Browsing Senior Theses & Projects by Author "Ahn, Byron"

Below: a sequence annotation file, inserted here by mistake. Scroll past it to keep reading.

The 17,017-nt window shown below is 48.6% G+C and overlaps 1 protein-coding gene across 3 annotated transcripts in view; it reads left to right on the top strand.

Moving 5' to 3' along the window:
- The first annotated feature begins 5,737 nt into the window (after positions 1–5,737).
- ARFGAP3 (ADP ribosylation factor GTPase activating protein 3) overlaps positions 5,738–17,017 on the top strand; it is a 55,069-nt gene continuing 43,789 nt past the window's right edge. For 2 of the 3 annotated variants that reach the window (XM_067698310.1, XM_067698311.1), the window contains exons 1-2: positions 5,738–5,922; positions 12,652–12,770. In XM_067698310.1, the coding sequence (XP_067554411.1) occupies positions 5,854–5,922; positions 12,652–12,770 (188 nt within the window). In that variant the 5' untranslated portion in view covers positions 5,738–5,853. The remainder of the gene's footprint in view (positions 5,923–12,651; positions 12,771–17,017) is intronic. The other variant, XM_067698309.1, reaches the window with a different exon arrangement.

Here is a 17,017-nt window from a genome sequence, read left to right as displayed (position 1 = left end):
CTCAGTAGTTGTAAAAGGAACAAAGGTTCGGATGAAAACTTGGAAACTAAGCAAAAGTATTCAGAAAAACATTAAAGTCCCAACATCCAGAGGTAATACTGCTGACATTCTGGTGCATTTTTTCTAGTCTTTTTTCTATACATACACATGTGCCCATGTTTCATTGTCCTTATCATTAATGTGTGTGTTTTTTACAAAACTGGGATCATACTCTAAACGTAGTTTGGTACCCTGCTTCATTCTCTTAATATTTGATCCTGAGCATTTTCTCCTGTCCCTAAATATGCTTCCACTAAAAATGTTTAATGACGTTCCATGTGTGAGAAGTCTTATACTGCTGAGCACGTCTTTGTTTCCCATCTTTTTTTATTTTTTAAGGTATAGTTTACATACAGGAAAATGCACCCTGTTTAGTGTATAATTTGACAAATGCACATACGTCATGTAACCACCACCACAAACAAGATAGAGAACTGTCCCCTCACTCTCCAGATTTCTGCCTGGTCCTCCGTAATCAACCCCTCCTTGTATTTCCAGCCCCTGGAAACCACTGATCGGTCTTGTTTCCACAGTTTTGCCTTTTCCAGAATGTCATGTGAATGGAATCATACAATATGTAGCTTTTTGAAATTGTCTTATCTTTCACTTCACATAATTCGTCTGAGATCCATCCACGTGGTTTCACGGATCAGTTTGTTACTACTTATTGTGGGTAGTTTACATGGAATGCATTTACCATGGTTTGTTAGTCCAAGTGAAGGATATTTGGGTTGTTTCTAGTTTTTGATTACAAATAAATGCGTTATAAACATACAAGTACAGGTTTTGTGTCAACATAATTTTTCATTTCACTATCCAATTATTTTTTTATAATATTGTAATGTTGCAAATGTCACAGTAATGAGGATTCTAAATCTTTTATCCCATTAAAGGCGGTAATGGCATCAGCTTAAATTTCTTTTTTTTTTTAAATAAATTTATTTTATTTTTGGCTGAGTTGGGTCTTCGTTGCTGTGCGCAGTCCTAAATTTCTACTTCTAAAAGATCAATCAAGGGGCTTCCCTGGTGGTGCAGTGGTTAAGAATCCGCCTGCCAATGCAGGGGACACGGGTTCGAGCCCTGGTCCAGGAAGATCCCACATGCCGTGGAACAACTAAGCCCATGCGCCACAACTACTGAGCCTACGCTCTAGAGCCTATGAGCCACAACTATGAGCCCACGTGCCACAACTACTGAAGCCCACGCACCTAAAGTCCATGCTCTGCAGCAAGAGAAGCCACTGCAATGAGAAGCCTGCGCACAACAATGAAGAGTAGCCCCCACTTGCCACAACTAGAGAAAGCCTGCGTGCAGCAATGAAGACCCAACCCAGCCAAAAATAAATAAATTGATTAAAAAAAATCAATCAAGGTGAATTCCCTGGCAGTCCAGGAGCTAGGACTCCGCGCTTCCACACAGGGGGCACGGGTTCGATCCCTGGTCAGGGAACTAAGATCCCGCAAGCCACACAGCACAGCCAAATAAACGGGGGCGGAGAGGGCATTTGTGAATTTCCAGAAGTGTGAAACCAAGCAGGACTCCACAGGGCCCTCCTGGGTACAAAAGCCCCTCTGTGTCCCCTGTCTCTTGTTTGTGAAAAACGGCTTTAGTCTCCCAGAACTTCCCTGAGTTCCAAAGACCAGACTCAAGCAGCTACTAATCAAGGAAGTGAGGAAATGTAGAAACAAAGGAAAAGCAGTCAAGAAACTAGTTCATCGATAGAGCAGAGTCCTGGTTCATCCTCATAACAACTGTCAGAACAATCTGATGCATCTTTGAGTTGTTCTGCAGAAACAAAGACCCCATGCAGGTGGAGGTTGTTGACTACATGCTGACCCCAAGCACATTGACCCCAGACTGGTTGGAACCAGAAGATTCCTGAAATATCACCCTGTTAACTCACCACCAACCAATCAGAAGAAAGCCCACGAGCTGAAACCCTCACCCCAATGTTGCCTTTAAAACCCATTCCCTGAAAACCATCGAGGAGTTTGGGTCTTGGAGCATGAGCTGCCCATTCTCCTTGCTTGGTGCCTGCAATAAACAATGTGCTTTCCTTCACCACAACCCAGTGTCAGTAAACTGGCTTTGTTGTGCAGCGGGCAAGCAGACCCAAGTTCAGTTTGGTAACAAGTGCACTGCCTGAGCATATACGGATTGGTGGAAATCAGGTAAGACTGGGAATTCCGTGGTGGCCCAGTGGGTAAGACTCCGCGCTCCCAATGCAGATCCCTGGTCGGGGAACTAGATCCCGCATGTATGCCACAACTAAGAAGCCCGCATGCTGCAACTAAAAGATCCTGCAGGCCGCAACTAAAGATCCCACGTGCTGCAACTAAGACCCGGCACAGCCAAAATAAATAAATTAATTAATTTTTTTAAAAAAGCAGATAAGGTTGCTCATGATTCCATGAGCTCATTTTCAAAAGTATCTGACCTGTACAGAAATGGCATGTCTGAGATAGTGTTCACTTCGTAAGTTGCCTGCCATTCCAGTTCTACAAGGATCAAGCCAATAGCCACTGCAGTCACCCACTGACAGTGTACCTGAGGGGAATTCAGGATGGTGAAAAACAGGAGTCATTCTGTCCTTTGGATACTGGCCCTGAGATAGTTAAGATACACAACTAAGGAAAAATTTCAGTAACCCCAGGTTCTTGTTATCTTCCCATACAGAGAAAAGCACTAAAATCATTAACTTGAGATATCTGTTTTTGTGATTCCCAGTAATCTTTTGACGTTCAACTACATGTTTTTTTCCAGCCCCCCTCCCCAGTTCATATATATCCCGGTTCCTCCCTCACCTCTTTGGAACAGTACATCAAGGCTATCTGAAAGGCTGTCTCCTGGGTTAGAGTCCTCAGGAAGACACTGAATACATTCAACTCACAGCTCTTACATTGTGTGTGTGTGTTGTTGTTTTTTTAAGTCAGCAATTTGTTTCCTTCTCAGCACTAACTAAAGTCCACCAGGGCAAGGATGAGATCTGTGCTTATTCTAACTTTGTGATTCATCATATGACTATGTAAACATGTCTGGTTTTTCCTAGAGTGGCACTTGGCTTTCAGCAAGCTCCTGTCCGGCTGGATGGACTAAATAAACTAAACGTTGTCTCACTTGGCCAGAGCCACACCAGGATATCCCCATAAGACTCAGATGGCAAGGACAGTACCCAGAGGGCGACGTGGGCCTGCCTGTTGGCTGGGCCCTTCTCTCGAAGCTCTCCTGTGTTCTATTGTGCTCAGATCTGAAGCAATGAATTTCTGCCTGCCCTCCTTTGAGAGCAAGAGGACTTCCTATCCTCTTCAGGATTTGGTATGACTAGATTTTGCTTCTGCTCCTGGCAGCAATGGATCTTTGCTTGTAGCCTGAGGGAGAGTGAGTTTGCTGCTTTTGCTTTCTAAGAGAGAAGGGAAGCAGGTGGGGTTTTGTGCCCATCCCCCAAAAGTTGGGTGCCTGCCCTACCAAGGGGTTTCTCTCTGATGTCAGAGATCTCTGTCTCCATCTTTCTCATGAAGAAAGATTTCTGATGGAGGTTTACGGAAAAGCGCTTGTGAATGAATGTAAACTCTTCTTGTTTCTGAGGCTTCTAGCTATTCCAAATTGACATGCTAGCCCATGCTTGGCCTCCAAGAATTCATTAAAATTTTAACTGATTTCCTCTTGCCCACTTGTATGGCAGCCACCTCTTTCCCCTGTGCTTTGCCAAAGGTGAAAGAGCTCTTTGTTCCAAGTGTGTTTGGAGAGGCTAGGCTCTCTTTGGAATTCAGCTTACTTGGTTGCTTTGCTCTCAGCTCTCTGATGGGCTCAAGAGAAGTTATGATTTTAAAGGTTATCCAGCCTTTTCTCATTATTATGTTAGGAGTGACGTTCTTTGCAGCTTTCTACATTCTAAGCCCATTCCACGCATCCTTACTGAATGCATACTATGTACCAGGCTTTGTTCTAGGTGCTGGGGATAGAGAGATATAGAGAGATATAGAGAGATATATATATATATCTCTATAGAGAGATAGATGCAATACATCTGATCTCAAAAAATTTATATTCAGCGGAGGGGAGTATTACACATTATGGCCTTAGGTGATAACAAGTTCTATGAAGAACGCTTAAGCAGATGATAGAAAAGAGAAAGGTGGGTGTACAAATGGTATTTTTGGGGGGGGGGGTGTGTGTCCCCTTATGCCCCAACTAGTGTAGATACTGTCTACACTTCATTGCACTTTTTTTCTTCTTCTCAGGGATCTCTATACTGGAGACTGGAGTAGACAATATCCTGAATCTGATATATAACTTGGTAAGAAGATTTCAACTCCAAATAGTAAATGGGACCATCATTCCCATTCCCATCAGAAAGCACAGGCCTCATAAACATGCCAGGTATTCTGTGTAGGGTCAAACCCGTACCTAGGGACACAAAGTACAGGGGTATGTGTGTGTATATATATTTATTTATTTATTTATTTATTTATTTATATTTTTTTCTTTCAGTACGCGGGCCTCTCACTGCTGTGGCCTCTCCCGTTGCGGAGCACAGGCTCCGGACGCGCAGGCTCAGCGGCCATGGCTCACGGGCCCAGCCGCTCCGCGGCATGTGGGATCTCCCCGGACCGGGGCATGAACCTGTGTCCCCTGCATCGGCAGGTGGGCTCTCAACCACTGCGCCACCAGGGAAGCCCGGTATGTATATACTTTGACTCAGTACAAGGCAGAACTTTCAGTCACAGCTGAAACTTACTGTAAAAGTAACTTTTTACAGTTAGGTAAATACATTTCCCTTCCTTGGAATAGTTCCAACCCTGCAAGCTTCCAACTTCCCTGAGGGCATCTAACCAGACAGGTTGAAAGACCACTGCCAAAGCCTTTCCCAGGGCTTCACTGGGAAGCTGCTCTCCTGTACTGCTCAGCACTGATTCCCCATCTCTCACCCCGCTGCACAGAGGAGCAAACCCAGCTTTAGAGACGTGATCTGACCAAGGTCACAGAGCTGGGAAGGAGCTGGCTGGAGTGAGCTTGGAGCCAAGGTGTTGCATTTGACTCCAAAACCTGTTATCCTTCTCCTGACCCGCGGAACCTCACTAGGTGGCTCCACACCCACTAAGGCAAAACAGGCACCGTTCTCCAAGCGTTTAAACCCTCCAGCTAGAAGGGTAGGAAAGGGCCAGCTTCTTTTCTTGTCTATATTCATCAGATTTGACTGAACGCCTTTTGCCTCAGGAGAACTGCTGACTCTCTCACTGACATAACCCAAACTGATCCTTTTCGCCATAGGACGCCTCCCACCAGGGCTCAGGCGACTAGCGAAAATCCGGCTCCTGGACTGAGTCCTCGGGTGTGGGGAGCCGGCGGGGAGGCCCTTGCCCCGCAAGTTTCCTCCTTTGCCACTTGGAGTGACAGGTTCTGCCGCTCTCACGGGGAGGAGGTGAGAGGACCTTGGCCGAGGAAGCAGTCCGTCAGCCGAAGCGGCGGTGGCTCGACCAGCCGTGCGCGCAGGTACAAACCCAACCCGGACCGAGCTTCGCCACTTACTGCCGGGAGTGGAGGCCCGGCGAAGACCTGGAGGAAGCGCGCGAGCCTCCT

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- ItemIntonational Phonology in Colloquial Singaporean English(2016) Smemo, Kelly Banciella; Ahn, ByronOne of the primary goals of intonational phonology is to explore how meaning is assigned to an utterance through various suprasegmental features at the word level and above. This can be modeled using Autosegmental Metrical theory which creates a hierarchical prosodic structure for an utterance. How these different levels interact with each other is dependent on the language in question (Ladd, 2008). This thesis explores Colloquial Singaporean English (CSE), a language native to the city-state of Singapore. Standard English along with Mandarin Chinese, Malay and Tamil are recognized as the official languages of the area. This puts CSE in a stigmatized role, despite its use in almost all spheres of life, barring government policy and writing in general. The dialect differs greatly from standard forms with heavy borrowing from languages such as Mandarin, Hokkien and Tamil on phonetic, syntactic and semantic levels (Harada, 2009). Within CSE, there is contention on how to accurately describe its intonational system due to the lack of empirical data. One model, developed by Ng posits that each syllable of the word is assigned a specific tone based on it's place in the word (e.g. Ng, 2011). Another model, argued for by Chong, uses Autosegmental Metrical theory to break up utterances into accentual phrases (e.g. Chong, 2013). In order to test the merit of each model, I collected novel data from two consultants focusing on target words of varying syllable length. I then com pared the two models using this data. Ng's Model failed to accurately portray most of the data collected. Chong's Model was more successful but in need of modification. I proposed two modifications, one that would treat prefixes as their own prosodic unit (in line with the existing findings on the prosodic behavior of prefixes) and another that allowed for multiple prosodic units that determine intonational contours within a multisyllabic word greater than four syllables.